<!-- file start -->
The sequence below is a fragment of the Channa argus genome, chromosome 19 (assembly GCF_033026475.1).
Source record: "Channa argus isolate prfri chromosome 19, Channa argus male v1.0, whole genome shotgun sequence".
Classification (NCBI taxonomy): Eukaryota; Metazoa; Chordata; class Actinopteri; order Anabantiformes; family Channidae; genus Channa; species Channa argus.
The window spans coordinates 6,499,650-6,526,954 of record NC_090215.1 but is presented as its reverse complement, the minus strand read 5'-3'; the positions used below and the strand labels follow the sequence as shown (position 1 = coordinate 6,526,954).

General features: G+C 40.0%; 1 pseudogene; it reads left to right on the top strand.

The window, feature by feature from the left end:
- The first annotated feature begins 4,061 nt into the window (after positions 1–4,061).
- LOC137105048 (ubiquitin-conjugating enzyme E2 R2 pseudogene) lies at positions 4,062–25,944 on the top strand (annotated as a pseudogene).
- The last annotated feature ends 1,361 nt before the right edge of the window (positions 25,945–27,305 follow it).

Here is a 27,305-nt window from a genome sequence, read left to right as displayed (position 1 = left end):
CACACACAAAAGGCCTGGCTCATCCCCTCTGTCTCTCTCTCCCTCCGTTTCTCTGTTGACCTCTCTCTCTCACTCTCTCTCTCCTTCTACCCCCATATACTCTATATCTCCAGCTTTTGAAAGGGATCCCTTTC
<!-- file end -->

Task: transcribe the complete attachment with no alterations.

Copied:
The sequence below is a fragment of the Channa argus genome, chromosome 19 (assembly GCF_033026475.1).
Source record: "Channa argus isolate prfri chromosome 19, Channa argus male v1.0, whole genome shotgun sequence".
Classification (NCBI taxonomy): Eukaryota; Metazoa; Chordata; class Actinopteri; order Anabantiformes; family Channidae; genus Channa; species Channa argus.
The window spans coordinates 6,499,650-6,526,954 of record NC_090215.1 but is presented as its reverse complement, the minus strand read 5'-3'; the positions used below and the strand labels follow the sequence as shown (position 1 = coordinate 6,526,954).

General features: G+C 40.0%; 1 pseudogene; it reads left to right on the top strand.

The window, feature by feature from the left end:
- The first annotated feature begins 4,061 nt into the window (after positions 1–4,061).
- LOC137105048 (ubiquitin-conjugating enzyme E2 R2 pseudogene) lies at positions 4,062–25,944 on the top strand (annotated as a pseudogene).
- The last annotated feature ends 1,361 nt before the right edge of the window (positions 25,945–27,305 follow it).

Here is a 27,305-nt window from a genome sequence, read left to right as displayed (position 1 = left end):
CACACACAAAAGGCCTGGCTCATCCCCTCTGTCTCTCTCTCCCTCCGTTTCTCTGTTGACCTCTCTCTCTCACTCTCTCTCTCCTTCTACCCCCATATACTCTATATCTCCAGCTTTTGAAAGGGATCCCTTTC